According to The Pew Research Center, 52 percent of Latino registered voters say they have given the coming November midterm elections “quite a lot” of thought. That is a 16 percentage point increase from what they said about the last midterms in 2014. With that in mind, the DCCC hopes that interest will lead to votes on November 6. The DCCC has targeted 111 House districts this year which includes 29 where at least 10 percent of the eligible voters are Latinos. The hopes are that these votes lead to gaining at least 23 House seats and the majority in the House, currently controlled by the GOP.

Javier Gamboa, a spokesman for the DCCC, says that the organization has conducted a number of focus groups across the country, focusing on Latino voters who usually skip midterm elections, and have launched digital on real issues that affect hardworking Latino families.

“Our mission is to engage voters on issues that they care about and remind them of the power of their vote,” Gamboa says. “With all the backing and money we’ve put fourth, it will be Latinos that will be essential in flipping the House.”

Who are Latinos excited about in the 2018 midterms?

Sena says that this election cycle has seen some of the highest Latino participation than in recent memory and there has already been a great turnout when it comes to mail-in ballots. He says that candidates like Xochitl Torres Small in New Mexico, Gil Cisneros in California and Debbie Mucarsel-Powell in Florida are in tight races. Latinos can make a huge impact with their vote in these key races, according to Sena.

The DCCC’s TV ads will be airing in these districts but what makes these commercials different then your usual political ad is that they’re not designated for that local area. The ads touch on values that are important to the Latino household like health, family and jobs that aren’t specific to one state but the entire Latino vote.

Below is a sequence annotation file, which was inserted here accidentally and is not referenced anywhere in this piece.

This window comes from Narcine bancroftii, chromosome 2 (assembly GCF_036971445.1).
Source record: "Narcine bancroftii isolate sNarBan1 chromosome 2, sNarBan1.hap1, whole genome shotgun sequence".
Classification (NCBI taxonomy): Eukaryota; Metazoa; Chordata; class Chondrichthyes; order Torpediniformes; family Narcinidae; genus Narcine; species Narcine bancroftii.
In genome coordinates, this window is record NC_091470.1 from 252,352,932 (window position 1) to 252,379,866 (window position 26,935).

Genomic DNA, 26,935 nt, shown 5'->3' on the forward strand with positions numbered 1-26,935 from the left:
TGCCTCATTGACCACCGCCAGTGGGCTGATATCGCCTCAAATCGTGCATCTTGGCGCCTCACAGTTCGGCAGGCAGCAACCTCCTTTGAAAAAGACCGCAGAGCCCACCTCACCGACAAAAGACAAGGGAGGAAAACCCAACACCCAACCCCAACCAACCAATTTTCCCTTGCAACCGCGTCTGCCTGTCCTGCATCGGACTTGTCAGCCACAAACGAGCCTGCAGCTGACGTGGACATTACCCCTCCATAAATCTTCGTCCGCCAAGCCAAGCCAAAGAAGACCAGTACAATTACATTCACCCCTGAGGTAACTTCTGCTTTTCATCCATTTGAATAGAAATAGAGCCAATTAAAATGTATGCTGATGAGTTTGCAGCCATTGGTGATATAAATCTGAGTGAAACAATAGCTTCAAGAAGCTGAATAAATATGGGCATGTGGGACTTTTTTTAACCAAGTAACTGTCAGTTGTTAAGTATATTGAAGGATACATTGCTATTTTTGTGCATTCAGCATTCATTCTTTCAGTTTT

“Our battlefield is big and diverse. We got an amazing young crop of candidates because there is a desire for change,” Sena says. “People are asking who’s going to share our values and our concerns. This election is a chance for Latinos to go out and make their voices not only heard but make them count.”


READ: From Governorships To Congress, These Latinos Want To Lead The Country With Their Community In Mind

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2020 Democratic Candidates Know Latinos Could Tip The Election So They’ve Started Pulling Out All The Stops

Things That Matter

2020 Democratic Candidates Know Latinos Could Tip The Election So They’ve Started Pulling Out All The Stops

We are less than a year and a half away from the 2020 presidential election, and while the  incumbent President of the United States, real estate mogul and media personality turned politician Donald J. Trump is already tocando los tambores de guerra by attacking the  leading Democratic contenders, his potential opponents are still attacking each other. All around the country campaign offices are trying to come up with the best strategies, and have realizes that one key demographic for 2020 will be the Latino vote.